New regulations worry oyster and clam farmers

Posted: Sunday, December 31, 2000

CORDOVA (AP) -- Oyster and clam farmers are protesting that they don't have enough time to respond to new state regulations.

The Alaska Department of Fish and Game, which is rewriting the regulations, says it had no choice but to act quickly on the matter.

''We were given direction by the Legislature and the attorney general's office to come up with new regulations, and the sooner the better,'' said Ken Imamura, mariculture coordinator for the department.

The new regulations have been fast-tracked to be in place by April, Imamura said.

Prince William Sound oyster farmers said the rush job has left too little time for public comment.

''They are rewriting the Alaska codes regarding permits for shellfish hatcheries and farming and they are only giving us 30 days, the bare, legal minimum time, for comment on the new regulations,'' said Dave Chipman of Cordova, one of roughly a dozen oyster farmers working in Prince William Sound. ''They could give us more time, but they are not going to.''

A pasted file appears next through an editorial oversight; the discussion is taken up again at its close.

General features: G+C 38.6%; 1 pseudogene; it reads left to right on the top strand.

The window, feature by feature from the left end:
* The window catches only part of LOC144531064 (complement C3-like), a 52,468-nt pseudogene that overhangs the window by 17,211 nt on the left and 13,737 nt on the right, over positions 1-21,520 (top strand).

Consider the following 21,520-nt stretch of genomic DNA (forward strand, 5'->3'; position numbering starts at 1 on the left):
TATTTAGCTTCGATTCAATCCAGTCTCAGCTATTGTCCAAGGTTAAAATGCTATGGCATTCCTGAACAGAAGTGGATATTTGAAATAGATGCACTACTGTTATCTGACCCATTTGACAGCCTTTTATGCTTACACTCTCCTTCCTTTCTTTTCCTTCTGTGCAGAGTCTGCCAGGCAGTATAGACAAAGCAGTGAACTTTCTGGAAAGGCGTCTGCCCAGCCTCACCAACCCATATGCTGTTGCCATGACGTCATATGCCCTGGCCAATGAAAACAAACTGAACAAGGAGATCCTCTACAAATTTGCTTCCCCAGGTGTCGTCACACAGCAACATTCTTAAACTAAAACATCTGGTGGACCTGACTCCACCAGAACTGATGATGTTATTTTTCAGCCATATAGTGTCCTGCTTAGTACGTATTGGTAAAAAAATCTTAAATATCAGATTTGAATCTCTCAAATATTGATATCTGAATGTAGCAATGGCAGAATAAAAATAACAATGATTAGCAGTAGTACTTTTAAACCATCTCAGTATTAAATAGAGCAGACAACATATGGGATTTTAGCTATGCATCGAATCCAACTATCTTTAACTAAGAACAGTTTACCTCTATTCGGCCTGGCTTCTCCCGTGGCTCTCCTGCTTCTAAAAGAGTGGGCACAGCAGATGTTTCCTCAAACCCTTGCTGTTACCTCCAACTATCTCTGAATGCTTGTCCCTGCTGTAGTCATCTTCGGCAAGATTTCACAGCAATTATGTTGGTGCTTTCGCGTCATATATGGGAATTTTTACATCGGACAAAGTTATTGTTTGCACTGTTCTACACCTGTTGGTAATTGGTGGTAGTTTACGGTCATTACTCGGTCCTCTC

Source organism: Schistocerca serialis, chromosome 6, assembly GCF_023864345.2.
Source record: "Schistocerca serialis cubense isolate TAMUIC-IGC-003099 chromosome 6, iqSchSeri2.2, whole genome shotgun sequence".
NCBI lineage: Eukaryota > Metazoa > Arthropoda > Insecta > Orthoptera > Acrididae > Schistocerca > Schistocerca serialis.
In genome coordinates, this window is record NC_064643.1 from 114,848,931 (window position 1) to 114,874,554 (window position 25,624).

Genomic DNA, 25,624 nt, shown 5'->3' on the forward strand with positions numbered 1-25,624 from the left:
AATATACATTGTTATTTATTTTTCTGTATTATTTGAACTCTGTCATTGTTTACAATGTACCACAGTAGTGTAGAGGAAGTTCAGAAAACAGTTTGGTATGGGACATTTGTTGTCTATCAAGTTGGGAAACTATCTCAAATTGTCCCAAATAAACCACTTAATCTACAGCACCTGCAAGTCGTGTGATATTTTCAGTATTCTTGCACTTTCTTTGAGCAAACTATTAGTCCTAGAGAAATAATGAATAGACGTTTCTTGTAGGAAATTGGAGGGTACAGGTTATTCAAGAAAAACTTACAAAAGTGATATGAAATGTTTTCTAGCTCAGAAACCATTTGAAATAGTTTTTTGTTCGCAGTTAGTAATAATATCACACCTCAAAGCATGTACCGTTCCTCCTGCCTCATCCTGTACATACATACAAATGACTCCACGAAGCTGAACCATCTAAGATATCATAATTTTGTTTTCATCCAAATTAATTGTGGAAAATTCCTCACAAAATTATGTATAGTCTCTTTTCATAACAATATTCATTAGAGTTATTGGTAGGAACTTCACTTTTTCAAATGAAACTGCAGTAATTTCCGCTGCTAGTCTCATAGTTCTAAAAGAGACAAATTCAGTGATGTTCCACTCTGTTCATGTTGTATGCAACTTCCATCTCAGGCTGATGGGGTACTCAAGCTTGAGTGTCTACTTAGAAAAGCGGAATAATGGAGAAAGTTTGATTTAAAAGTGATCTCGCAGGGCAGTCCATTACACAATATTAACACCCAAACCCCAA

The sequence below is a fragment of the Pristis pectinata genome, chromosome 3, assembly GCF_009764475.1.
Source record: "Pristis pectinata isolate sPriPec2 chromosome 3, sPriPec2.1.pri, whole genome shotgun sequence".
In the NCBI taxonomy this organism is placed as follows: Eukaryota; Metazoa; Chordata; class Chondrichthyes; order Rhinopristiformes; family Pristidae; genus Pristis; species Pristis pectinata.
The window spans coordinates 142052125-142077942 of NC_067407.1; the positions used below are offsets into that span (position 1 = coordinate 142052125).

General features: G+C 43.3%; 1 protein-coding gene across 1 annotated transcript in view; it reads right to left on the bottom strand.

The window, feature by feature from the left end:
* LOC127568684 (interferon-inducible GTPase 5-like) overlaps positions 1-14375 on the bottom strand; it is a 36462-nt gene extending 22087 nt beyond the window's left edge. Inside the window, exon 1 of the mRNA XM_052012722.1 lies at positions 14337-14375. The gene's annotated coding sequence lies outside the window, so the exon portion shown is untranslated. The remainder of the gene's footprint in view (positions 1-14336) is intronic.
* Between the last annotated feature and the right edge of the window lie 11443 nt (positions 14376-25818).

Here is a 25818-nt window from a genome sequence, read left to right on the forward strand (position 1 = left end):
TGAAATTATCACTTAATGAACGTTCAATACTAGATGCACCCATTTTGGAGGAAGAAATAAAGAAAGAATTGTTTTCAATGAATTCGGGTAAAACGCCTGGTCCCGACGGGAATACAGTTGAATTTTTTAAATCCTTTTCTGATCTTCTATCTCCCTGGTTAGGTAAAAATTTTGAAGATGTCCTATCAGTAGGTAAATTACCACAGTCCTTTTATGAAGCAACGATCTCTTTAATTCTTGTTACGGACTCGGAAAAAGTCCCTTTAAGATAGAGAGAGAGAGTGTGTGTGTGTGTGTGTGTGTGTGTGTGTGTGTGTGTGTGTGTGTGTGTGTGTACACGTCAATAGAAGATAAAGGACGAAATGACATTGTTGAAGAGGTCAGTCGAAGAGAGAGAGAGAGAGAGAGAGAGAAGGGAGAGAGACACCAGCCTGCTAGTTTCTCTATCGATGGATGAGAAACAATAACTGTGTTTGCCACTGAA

The proposed new regulations expand the rules of operation for shellfish farmers from four to 25 pages.

''It's a major rewrite, there's no doubt about it,'' Imamura said. ''We're trying to revise our regulations to better reflect the state's position on aquatic farming.''

Imamura said the impetus for the new regulations is growth in applications for permits for ''bottom farming'' of native species, such as geoducks and little neck clams.

The Aquatic Farming Act of 1988, the former mariculture ground rules for Alaska, addresses ''suspended'' mariculture, such as oyster farms where the crop hangs in wire-mesh baskets suspended from lines. The act does not address bottom farming.

''Most of the applications before 1996 were for oysters, which is essentially a non-native species,'' Imamura said.

As new applications for bottom farming of native species came in during the mid-1990s, the department realized it wasn't ready to deal with the new demand.

''We put a moratorium on new permits from 1996 to 1999. Come 1999, we had quite a number of applications for bottom-farming native species and the department determined that we didn't have the tools to regulate it,'' Imamura said.

The new rules are not intended to restrict oyster farmers, he said.

''I can see where an oyster farmer might feel this significantly affects his operation, but that's not the primary intent,'' Imamura said. ''There shouldn't be too much alarm on the part of the suspended culture operator. Oyster farms aren't quite as problematic as bottom culture.''

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